I feel very happy for him, i really do—perhaps not least because when i was a teenager, you know what passing the sacrament felt like for me? Constant fear that i’d trip over my still-outsize-for-my-height feet and spill the bread or water all over the place. Not really the height of joy for me, you know?

Apparently i was already in training to be evil back then.

Sunday, May 8, 2011

Fitting songs

Today for Mothers Day my ward didn’t sing “Love at Home”. Clearly, our bishop is now to the point of attempting outright heresy in order to get released.

p.s. Seriously, though, do we have a more grating song in our hymnal? It wouldn’t be so bad, i suppose, except that the musical setting lends itself to absolutely horrific congregational glissandos on the “love at home, love at home” lines. Maybe if we sang it as it was actually written it would be better—but i’m not entirely convinced of that.

Friday, May 6, 2011

The importance of place

I’ve heard people in church say—and often!—that the Restoration had to occur where it did geographically so that the Book of Mormon could come along as part of it. Was the timeline as it occurred really so necessary, though? Could the Restoration have occurred in, say, China with the Book of Mormon coming forth later (or maybe with the Restoration in China being accompanied by a record we don’t have yet)?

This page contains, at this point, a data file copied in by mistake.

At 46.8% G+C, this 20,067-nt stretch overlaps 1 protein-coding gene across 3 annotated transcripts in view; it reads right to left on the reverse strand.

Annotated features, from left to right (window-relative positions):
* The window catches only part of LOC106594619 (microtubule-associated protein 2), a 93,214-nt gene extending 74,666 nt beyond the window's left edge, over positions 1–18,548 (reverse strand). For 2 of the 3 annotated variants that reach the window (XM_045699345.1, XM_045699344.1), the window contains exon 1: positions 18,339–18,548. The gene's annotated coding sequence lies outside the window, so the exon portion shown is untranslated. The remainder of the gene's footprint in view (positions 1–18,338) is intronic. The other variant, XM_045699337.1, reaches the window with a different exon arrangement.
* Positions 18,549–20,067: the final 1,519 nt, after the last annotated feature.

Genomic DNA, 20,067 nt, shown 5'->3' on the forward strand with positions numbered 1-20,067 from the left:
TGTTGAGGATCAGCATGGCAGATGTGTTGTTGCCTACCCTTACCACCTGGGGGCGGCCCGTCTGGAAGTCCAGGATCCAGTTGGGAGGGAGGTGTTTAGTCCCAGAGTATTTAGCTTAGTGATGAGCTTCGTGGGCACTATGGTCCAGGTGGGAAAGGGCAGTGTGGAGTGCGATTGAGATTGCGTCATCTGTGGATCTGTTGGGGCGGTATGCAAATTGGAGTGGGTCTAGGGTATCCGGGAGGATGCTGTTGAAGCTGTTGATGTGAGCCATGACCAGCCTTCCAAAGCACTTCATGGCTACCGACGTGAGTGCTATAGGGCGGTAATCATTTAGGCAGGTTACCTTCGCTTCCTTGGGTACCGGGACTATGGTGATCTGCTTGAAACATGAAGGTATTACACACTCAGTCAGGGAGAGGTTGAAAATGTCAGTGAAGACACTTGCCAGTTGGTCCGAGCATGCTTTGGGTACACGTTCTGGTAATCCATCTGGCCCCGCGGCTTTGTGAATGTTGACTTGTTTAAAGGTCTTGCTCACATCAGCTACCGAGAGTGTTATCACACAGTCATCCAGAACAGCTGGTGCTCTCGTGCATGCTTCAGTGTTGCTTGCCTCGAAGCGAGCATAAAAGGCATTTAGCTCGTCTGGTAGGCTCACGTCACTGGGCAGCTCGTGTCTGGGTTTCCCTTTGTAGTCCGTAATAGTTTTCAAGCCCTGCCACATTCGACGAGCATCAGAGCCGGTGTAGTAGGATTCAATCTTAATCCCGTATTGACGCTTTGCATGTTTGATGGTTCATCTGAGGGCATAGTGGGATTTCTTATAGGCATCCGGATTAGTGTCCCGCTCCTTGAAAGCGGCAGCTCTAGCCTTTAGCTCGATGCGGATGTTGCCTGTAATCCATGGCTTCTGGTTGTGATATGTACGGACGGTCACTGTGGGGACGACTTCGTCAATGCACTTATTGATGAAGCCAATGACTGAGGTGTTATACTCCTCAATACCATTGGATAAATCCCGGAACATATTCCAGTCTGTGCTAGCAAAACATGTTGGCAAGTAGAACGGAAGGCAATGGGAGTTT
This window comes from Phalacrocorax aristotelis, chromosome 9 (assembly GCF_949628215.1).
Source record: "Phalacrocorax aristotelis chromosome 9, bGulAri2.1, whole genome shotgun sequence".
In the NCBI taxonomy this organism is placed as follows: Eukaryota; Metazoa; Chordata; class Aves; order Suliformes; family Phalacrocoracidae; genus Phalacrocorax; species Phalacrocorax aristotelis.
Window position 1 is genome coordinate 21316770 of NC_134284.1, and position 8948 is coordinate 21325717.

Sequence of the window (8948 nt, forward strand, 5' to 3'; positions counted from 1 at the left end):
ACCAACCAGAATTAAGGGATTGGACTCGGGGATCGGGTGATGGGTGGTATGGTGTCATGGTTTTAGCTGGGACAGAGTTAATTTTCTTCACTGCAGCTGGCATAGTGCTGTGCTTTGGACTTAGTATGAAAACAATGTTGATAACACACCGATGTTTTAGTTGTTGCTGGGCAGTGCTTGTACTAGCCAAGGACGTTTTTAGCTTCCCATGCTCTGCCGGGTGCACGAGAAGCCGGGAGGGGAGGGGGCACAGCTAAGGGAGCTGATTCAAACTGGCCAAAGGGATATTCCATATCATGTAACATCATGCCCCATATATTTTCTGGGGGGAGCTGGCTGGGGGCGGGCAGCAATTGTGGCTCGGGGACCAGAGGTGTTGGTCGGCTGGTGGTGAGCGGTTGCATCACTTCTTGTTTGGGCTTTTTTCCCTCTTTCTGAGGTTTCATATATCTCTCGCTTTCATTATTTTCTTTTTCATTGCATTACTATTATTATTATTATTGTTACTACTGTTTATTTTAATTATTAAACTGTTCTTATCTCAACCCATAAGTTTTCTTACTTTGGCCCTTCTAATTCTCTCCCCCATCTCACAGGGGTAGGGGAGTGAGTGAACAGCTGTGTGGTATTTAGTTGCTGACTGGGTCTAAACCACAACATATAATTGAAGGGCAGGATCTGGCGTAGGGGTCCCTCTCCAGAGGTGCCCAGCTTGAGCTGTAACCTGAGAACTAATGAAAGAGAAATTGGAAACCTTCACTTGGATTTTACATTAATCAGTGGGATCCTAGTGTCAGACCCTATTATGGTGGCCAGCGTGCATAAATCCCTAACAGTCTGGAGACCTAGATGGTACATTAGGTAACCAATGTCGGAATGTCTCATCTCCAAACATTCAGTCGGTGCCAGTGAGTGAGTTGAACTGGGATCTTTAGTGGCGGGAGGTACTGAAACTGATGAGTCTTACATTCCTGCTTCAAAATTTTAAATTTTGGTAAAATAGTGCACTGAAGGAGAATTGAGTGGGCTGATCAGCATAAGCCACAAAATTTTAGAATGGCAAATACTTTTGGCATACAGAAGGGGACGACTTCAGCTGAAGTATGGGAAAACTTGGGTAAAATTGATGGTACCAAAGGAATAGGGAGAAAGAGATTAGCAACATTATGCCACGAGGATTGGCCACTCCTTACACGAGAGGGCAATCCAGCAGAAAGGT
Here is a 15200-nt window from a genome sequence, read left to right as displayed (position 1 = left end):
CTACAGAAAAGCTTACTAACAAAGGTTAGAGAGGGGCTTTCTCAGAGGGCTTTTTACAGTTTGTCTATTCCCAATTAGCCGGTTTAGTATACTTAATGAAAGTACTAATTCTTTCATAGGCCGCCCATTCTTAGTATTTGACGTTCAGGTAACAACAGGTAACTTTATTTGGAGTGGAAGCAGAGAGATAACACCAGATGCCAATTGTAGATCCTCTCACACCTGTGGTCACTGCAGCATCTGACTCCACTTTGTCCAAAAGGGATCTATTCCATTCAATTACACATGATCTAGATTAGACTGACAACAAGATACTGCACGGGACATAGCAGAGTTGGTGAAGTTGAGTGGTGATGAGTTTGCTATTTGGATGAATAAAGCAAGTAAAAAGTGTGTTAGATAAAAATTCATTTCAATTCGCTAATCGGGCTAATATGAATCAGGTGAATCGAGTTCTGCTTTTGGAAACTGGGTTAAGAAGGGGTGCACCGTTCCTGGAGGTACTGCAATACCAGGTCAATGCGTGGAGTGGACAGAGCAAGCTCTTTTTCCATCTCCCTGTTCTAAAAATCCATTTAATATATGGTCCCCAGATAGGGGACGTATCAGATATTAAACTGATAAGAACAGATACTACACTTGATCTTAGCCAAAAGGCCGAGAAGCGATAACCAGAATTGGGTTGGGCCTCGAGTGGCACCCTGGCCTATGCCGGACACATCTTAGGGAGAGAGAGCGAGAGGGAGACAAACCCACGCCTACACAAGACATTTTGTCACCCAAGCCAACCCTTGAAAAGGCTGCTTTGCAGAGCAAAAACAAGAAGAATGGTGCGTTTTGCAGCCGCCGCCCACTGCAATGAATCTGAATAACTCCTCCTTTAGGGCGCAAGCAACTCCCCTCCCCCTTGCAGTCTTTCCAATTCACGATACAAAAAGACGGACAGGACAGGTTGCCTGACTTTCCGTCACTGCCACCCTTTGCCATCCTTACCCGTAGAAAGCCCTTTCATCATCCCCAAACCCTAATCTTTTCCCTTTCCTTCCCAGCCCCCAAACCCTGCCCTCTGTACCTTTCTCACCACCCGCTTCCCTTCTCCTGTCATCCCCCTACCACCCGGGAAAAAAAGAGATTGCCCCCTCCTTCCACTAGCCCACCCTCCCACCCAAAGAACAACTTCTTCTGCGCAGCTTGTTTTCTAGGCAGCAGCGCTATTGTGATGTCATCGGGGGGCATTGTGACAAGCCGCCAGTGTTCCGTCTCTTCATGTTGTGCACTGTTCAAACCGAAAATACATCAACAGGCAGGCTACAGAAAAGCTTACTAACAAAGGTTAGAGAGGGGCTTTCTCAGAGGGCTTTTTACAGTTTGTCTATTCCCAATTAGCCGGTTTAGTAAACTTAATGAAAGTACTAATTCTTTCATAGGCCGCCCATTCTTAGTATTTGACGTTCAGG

Really, i think it’s fun to imagine an alternate present in which Mormons bear testimonies about how blessed they are to live in China, the only place where the Restoration could have taken place, rather than in a less bless├ęd place like, say, the United States of America.

Tuesday, May 3, 2011

Being weepy

So this past Sunday was my ward’s testimony meeting. At one point a woman went up front to the podium, offered her testimony for a couple minutes, and then sat down. As she left the podium, my youngest* leaned over to me and said, softly but with clear surprise in her voice,

Oh! She didn’t need any kleenexes!

I’m glad to know that my child is learning all of the requisite cultural markers she’s going to need to survive the Mormon world as an adult.

* Three years old, which i think adds something to the story.